11 April 2011

Landslides in art part 10: Charles Emilius Gold

Posted by Dave Petley

Regular readers will know that I occasionally feature pieces of art that depict landslides. Usually this is the visual arts (i.e. paintings); sometimes it involves music. The previous edition can be found here.  Today’s edition was pointed out to me by Anthony Miner in Australia, so many thanks to him.

On 23rd January 1855 a large earthquake occurred in the southern part of North Island in New Zealand.  Now known as the Wairarapa Earthquake, it strongly shook the newly established city of Wellington.  Although loss of life was comparatively low, the earthquake was significant in that it induced uplift of land across a large area of Wellington, creating new land areas that have subsequently been occupied by the local population.  Perhaps most significantly, a strip of land was exposed running along the bottom of the slope that linked Wellington and Lower Hutt, as shown in this Google Earth image:

Prior to the earthquake this link was flooded at high tide.  This strip of land has subsequently been occupied by both the road and the railway line, allowing the development of the Hutt Valley as a key suburb area for Wellington.  However, the earthquake also triggered large numbers of landslides, one of which occurred on the cliffs behind the newly created coastal strip.  This landslide featured in a watercolour painting by Charles Emilius Gold:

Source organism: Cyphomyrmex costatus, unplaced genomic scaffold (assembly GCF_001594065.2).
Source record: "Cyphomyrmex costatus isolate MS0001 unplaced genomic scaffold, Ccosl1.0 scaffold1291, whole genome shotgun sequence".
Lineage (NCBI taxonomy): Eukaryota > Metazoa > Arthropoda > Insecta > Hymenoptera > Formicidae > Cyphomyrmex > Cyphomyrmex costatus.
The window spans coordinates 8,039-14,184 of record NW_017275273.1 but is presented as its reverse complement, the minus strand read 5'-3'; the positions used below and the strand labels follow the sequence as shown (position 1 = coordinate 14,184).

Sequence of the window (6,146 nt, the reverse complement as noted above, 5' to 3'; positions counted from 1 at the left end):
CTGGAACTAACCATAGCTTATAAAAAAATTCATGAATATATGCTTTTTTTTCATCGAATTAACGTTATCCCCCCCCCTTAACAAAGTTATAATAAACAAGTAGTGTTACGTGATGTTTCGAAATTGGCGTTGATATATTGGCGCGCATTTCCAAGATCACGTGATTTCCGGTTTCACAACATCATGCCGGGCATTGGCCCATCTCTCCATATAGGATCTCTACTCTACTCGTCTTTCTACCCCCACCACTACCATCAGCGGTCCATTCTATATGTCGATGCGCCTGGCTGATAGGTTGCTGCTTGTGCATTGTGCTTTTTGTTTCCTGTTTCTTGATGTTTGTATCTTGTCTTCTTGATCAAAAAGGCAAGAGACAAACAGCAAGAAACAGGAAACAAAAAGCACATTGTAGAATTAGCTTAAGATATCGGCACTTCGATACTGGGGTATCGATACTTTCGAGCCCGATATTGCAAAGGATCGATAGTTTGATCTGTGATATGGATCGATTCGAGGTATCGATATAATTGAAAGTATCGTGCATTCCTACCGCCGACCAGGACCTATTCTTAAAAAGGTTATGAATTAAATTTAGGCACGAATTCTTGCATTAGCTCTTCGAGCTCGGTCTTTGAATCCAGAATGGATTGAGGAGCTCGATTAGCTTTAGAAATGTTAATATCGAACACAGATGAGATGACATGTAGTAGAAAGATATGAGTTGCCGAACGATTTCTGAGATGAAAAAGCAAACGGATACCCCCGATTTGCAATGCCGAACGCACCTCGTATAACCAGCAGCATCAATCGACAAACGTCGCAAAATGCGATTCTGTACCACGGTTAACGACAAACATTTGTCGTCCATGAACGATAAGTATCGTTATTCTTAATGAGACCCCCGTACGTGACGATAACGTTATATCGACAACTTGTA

Gold was a senior officer in the British Army and father of 15 children (I wonder how he had time to paint?), who ended leaving New Zealand after a somewhat unsuccessful stay, eventually dying in poverty in Dover in 1871.  His rather colourful life is described in detail here – it is worth  a read.  He painted watercolours of the New Zealand  landscape, of which the painting above is one.  This landslide was triggered by the earthquake in 1855.  Although Gold’s art is in general somewhat simplistic in style, he captures the landslide and the landscape quite well I think.  If you look carefully he has even recorded the geological structure in the outcrops.  This is quite well illustrated by the Te Ara site, which has a (reasonably) recent picture of the landslide as it is now:

Despite the revegetation and the reclamation of land to create the road bench, the site is clearly recognisable from the painting.

I welcome any thoughts or comments, and suggestions for future posts in this series.